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McGRATH: No dearth of drama when Notre Dame plays USC

USC interim coach Ed Orgergreets Notre Dame coach Brian Kelly before game Saturday South Bend Ind. | Joe Raymond/AP

USC interim coach Ed Orgeron greets Notre Dame coach Brian Kelly before the game Saturday in South Bend, Ind. | Joe Raymond/AP

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Updated: November 21, 2013 7:04AM

SOUTH BEND, IND. — As college-conference reshuffling turns the methodical science of scheduling into roller derby, it was reassuring to hear Notre Dame coach Brian Kelly refer to the USC game as the ­rivalry game on the Irish schedule. It’s going to be around for a while, even as the new world order sticks Notre Dame with five ACC assignments per year and limits its options.

The Irish acknowledged this news Saturday night by riding a stout defense to a 14-10 victory over USC before a damp sellout crowd of 80,795 at Notre Dame Stadium. The Irish offense was mired in mud after quarterback Tommy Rees left with a neck injury early in the third quarter, the recipient of a lights-out hit from USC linebacker Lamar Dawson. Yet somehow, Notre Dame achieved its first two-game winning streak in the series since 2000-2001.

For those of us a certain age — and a certain ethnic/religious persuasion — Notre Dame-USC almost defined college football, especially when Ara Parseghian and John McKay walked the sidelines. The L.A. games were played late in the season, as the early-winter chill chased us indoors and made sunny California seem dreamily exotic. Truth is, the L.A. Coliseum is a dingy, decrepit facility in a rough part of town. But the most compelling chapters of ND-USC history have been written there, beginning with Craig Fertig’s final-minute TD pass to Rod Sherman that denied the Irish a national championship in 1964, Parseghian’s first season.

Two years later, after a 10-10 tie with Michigan State in an epic Game of the Century muddied Irish title hopes, they used the USC game to woo poll voters in those pre-bowl days. The 51-0 whipping they put on the Trojans was said to have prompted McKay to promise he’d never lose to Notre Dame again.

Seven years would pass before he did, in large part because of Anthony Davis. A Trojan tailback without a Heisman, Davis is nonetheless the tailback on ND’s all-time all-opponent team with 10 touchdowns in two USC blowouts at the Coliseum.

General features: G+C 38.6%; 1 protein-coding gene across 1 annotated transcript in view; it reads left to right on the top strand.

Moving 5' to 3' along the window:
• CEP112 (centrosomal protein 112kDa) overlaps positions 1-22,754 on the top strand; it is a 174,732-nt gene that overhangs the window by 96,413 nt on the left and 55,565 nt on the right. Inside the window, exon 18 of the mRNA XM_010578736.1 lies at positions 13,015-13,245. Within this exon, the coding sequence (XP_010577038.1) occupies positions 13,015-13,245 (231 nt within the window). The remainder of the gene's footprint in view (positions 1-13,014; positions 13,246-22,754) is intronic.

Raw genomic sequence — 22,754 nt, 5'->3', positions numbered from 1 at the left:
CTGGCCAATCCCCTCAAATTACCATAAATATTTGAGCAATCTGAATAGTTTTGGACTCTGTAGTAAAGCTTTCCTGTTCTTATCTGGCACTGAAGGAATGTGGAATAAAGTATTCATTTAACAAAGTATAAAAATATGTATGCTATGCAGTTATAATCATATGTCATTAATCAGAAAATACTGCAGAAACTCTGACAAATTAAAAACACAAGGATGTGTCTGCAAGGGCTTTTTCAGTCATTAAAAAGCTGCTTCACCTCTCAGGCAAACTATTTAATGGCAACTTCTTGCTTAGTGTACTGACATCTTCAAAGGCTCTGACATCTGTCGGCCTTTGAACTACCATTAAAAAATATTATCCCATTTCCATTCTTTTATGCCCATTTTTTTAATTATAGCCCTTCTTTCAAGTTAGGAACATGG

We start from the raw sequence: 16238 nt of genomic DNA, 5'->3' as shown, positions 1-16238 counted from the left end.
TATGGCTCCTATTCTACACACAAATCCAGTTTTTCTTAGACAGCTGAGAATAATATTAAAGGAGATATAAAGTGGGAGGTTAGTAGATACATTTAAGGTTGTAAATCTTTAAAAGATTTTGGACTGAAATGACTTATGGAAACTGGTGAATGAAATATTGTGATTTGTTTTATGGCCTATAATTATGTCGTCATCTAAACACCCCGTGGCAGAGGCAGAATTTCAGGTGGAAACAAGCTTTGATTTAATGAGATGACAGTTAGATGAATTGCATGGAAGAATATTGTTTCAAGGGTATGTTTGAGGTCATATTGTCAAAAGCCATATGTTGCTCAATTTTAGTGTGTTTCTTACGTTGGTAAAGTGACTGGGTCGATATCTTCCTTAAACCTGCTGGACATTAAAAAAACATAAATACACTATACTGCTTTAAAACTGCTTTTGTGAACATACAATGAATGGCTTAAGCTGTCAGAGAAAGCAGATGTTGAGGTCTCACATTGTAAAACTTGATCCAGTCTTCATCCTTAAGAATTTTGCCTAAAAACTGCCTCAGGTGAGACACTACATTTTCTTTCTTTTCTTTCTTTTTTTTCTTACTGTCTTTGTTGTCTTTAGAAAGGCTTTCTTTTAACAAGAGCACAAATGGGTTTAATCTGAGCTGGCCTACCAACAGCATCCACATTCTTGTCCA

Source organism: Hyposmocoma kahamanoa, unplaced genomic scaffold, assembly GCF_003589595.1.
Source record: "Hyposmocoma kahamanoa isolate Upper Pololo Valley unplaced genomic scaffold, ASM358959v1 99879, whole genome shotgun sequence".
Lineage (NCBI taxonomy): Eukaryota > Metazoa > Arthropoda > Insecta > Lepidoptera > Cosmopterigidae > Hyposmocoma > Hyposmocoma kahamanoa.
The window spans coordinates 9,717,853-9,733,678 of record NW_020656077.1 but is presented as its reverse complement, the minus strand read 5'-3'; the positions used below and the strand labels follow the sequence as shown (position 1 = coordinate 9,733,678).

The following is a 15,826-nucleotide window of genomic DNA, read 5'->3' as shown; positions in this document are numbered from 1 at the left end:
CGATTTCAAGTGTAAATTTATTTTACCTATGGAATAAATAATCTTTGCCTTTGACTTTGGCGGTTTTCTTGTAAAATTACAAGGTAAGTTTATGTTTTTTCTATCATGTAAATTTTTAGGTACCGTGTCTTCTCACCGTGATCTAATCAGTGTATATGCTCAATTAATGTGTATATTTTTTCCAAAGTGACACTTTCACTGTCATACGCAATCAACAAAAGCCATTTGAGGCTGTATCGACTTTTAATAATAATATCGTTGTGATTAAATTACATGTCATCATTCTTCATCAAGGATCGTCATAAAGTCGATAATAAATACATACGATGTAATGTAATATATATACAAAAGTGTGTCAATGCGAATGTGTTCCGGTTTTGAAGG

Notre Dame Stadium has seen some big moments in the series, too — Eric Penick’s 85-yard run in 1973, the “green jerseys game” in ’77, the Bush Push in 2005.

Saturday’s game was devoid of them. The Irish managed zero points, 22 yards and two first downs after Andrew Hendrix took over for Rees following the first ND possession of the third period. Rees had been a quietly efficient 14-for-21 for 166 yards and two touchdowns to that point.

Meanwhile, USC’s offense went missing after the first quarter: 0-for-11 on third down after its lone touchdown, with more yards lost to holding penalties (40) than gained on running plays (24) in the second half.

Sure, Saturday’s meeting lacked the drama of the 1988 showdown between 10-0 teams that propelled Lou Holtz’s Irish to the national championship. But it wasn’t entirely meaningless. Notre Dame (5-2) was hoping to show that last year’s run to the BCS title game was not a soft-schedule anomaly. The Irish hadn’t beaten the Trojans in South Bend since 2001, though the 2005 result was reversed, a consequence of NCAA transgressions that occurred while Heisman winner Reggie Bush was a USC student-athlete. (The “Bush Push” that helped Matt Leinart cross the goal line for the winning touchdown in the ’05 game was not listed among the violations.)

That was Charlie Weis’ first game against the Trojans, and the closest he’d come to beating them. Ty Willingham was not only 0-3 against Troy, he was outscored 130-37, a factor in the decision to dismiss him after three seasons.

Brian Kelly is now 3-1 against USC, aided — let’s be honest — by the crippling sanctions imposed on the Trojans for enabling Reggie Bush’s King Farouk lifestyle. Pete Carroll, 8-1 against Notre Dame, saw those sanctions coming and absconded for the pros, leaving Lane Kiffin with a task that might have been impossible even if he weren’t an overmatched coach and an unctuous person.

USC athletic director Pat Haden recognized all that and took the unusual step of firing Kiffin in mid-season. Haden was a quarterback, not a tailback, but he embodies the USC football ideal: star player, Rhodes Scholar, respected broadcaster, accomplished lawyer. He’ll get his man.

Carroll, 93-19 in nine seasons, proved what’s possible at USC, where no NFL presence competes for attention in a mega-market. Notre Dame has been wise to pick on the Trojans while they’re down. It won’t last.

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